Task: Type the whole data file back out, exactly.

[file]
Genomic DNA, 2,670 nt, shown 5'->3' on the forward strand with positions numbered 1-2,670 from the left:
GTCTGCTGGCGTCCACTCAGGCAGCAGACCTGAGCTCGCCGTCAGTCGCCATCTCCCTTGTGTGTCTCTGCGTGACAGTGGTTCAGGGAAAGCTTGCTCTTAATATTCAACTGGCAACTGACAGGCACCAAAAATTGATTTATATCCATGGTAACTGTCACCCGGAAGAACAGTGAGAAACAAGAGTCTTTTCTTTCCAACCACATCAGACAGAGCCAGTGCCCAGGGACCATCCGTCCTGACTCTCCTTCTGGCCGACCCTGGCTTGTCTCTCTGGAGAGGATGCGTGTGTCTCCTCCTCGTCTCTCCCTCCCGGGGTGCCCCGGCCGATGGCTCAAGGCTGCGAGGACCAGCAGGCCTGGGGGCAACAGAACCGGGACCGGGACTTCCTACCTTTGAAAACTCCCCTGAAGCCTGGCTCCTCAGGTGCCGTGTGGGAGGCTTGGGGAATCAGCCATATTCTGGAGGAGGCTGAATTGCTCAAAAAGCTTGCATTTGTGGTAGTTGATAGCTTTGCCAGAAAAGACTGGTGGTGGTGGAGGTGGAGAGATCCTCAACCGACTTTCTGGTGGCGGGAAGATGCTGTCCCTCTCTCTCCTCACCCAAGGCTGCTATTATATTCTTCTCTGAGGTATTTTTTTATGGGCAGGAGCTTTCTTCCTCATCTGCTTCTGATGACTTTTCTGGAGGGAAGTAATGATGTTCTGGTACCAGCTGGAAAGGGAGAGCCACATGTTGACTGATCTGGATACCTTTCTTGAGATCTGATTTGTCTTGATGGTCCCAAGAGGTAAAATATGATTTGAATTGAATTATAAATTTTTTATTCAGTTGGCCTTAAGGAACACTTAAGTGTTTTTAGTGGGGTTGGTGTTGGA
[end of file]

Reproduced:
Genomic DNA, 2,670 nt, shown 5'->3' on the forward strand with positions numbered 1-2,670 from the left:
GTCTGCTGGCGTCCACTCAGGCAGCAGACCTGAGCTCGCCGTCAGTCGCCATCTCCCTTGTGTGTCTCTGCGTGACAGTGGTTCAGGGAAAGCTTGCTCTTAATATTCAACTGGCAACTGACAGGCACCAAAAATTGATTTATATCCATGGTAACTGTCACCCGGAAGAACAGTGAGAAACAAGAGTCTTTTCTTTCCAACCACATCAGACAGAGCCAGTGCCCAGGGACCATCCGTCCTGACTCTCCTTCTGGCCGACCCTGGCTTGTCTCTCTGGAGAGGATGCGTGTGTCTCCTCCTCGTCTCTCCCTCCCGGGGTGCCCCGGCCGATGGCTCAAGGCTGCGAGGACCAGCAGGCCTGGGGGCAACAGAACCGGGACCGGGACTTCCTACCTTTGAAAACTCCCCTGAAGCCTGGCTCCTCAGGTGCCGTGTGGGAGGCTTGGGGAATCAGCCATATTCTGGAGGAGGCTGAATTGCTCAAAAAGCTTGCATTTGTGGTAGTTGATAGCTTTGCCAGAAAAGACTGGTGGTGGTGGAGGTGGAGAGATCCTCAACCGACTTTCTGGTGGCGGGAAGATGCTGTCCCTCTCTCTCCTCACCCAAGGCTGCTATTATATTCTTCTCTGAGGTATTTTTTTATGGGCAGGAGCTTTCTTCCTCATCTGCTTCTGATGACTTTTCTGGAGGGAAGTAATGATGTTCTGGTACCAGCTGGAAAGGGAGAGCCACATGTTGACTGATCTGGATACCTTTCTTGAGATCTGATTTGTCTTGATGGTCCCAAGAGGTAAAATATGATTTGAATTGAATTATAAATTTTTTATTCAGTTGGCCTTAAGGAACACTTAAGTGTTTTTAGTGGGGTTGGTGTTGGA